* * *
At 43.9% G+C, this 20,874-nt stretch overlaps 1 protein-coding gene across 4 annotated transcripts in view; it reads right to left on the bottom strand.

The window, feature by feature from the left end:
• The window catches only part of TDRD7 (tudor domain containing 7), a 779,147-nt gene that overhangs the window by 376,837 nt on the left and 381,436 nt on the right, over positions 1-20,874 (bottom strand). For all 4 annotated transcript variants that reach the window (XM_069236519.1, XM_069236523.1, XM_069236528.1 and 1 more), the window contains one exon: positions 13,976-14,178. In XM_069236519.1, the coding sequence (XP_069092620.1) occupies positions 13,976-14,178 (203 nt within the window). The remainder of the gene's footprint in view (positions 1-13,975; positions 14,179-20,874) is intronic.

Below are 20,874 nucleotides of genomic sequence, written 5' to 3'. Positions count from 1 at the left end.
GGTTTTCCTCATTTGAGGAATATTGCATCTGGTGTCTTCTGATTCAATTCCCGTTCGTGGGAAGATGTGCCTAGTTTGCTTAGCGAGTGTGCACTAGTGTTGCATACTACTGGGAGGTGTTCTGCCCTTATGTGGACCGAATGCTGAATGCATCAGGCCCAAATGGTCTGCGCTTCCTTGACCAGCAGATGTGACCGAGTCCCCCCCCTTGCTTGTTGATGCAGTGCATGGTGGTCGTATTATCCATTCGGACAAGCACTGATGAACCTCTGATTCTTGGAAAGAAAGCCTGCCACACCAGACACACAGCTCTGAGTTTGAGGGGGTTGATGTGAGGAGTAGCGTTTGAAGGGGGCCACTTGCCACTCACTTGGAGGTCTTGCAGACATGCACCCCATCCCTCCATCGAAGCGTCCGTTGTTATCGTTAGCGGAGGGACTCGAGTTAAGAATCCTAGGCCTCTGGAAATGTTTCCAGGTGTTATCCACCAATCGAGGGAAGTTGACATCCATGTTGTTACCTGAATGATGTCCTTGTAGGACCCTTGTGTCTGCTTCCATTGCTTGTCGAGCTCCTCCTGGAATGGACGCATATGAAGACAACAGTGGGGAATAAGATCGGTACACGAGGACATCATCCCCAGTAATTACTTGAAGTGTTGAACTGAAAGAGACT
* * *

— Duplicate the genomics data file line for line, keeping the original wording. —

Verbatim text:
At 43.9% G+C, this 20,874-nt stretch overlaps 1 protein-coding gene across 4 annotated transcripts in view; it reads right to left on the bottom strand.

The window, feature by feature from the left end:
• The window catches only part of TDRD7 (tudor domain containing 7), a 779,147-nt gene that overhangs the window by 376,837 nt on the left and 381,436 nt on the right, over positions 1-20,874 (bottom strand). For all 4 annotated transcript variants that reach the window (XM_069236519.1, XM_069236523.1, XM_069236528.1 and 1 more), the window contains one exon: positions 13,976-14,178. In XM_069236519.1, the coding sequence (XP_069092620.1) occupies positions 13,976-14,178 (203 nt within the window). The remainder of the gene's footprint in view (positions 1-13,975; positions 14,179-20,874) is intronic.

Below are 20,874 nucleotides of genomic sequence, written 5' to 3'. Positions count from 1 at the left end.
GGTTTTCCTCATTTGAGGAATATTGCATCTGGTGTCTTCTGATTCAATTCCCGTTCGTGGGAAGATGTGCCTAGTTTGCTTAGCGAGTGTGCACTAGTGTTGCATACTACTGGGAGGTGTTCTGCCCTTATGTGGACCGAATGCTGAATGCATCAGGCCCAAATGGTCTGCGCTTCCTTGACCAGCAGATGTGACCGAGTCCCCCCCCTTGCTTGTTGATGCAGTGCATGGTGGTCGTATTATCCATTCGGACAAGCACTGATGAACCTCTGATTCTTGGAAAGAAAGCCTGCCACACCAGACACACAGCTCTGAGTTTGAGGGGGTTGATGTGAGGAGTAGCGTTTGAAGGGGGCCACTTGCCACTCACTTGGAGGTCTTGCAGACATGCACCCCATCCCTCCATCGAAGCGTCCGTTGTTATCGTTAGCGGAGGGACTCGAGTTAAGAATCCTAGGCCTCTGGAAATGTTTCCAGGTGTTATCCACCAATCGAGGGAAGTTGACATCCATGTTGTTACCTGAATGATGTCCTTGTAGGACCCTTGTGTCTGCTTCCATTGCTTGTCGAGCTCCTCCTGGAATGGACGCATATGAAGACAACAGTGGGGAATAAGATCGGTACACGAGGACATCATCCCCAGTAATTACTTGAAGTGTTGAACTGAAAGAGACT